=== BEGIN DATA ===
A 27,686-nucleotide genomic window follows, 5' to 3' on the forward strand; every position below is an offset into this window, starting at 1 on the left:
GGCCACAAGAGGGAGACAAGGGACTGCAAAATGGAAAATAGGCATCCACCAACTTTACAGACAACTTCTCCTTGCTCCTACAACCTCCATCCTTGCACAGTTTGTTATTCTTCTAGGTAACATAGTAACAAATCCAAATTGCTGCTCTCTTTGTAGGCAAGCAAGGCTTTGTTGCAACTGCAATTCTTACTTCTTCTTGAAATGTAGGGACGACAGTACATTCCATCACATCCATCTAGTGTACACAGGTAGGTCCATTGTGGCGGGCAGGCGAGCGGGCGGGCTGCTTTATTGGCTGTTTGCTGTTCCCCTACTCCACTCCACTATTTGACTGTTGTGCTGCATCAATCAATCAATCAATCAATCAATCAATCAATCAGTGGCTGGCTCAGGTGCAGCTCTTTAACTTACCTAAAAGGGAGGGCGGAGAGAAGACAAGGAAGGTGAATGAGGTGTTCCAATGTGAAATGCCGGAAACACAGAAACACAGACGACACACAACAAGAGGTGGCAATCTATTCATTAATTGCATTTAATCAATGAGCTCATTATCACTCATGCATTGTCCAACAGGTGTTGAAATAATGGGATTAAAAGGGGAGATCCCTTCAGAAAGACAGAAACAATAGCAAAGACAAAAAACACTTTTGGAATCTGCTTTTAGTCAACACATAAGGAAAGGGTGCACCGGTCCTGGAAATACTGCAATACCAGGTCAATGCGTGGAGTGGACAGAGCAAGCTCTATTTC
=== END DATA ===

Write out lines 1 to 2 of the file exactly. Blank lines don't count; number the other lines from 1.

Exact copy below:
A 27,686-nucleotide genomic window follows, 5' to 3' on the forward strand; every position below is an offset into this window, starting at 1 on the left:
GGCCACAAGAGGGAGACAAGGGACTGCAAAATGGAAAATAGGCATCCACCAACTTTACAGACAACTTCTCCTTGCTCCTACAACCTCCATCCTTGCACAGTTTGTTATTCTTCTAGGTAACATAGTAACAAATCCAAATTGCTGCTCTCTTTGTAGGCAAGCAAGGCTTTGTTGCAACTGCAATTCTTACTTCTTCTTGAAATGTAGGGACGACAGTACATTCCATCACATCCATCTAGTGTACACAGGTAGGTCCATTGTGGCGGGCAGGCGAGCGGGCGGGCTGCTTTATTGGCTGTTTGCTGTTCCCCTACTCCACTCCACTATTTGACTGTTGTGCTGCATCAATCAATCAATCAATCAATCAATCAATCAATCAGTGGCTGGCTCAGGTGCAGCTCTTTAACTTACCTAAAAGGGAGGGCGGAGAGAAGACAAGGAAGGTGAATGAGGTGTTCCAATGTGAAATGCCGGAAACACAGAAACACAGACGACACACAACAAGAGGTGGCAATCTATTCATTAATTGCATTTAATCAATGAGCTCATTATCACTCATGCATTGTCCAACAGGTGTTGAAATAATGGGATTAAAAGGGGAGATCCCTTCAGAAAGACAGAAACAATAGCAAAGACAAAAAACACTTTTGGAATCTGCTTTTAGTCAACACATAAGGAAAGGGTGCACCGGTCCTGGAAATACTGCAATACCAGGTCAATGCGTGGAGTGGACAGAGCAAGCTCTATTTC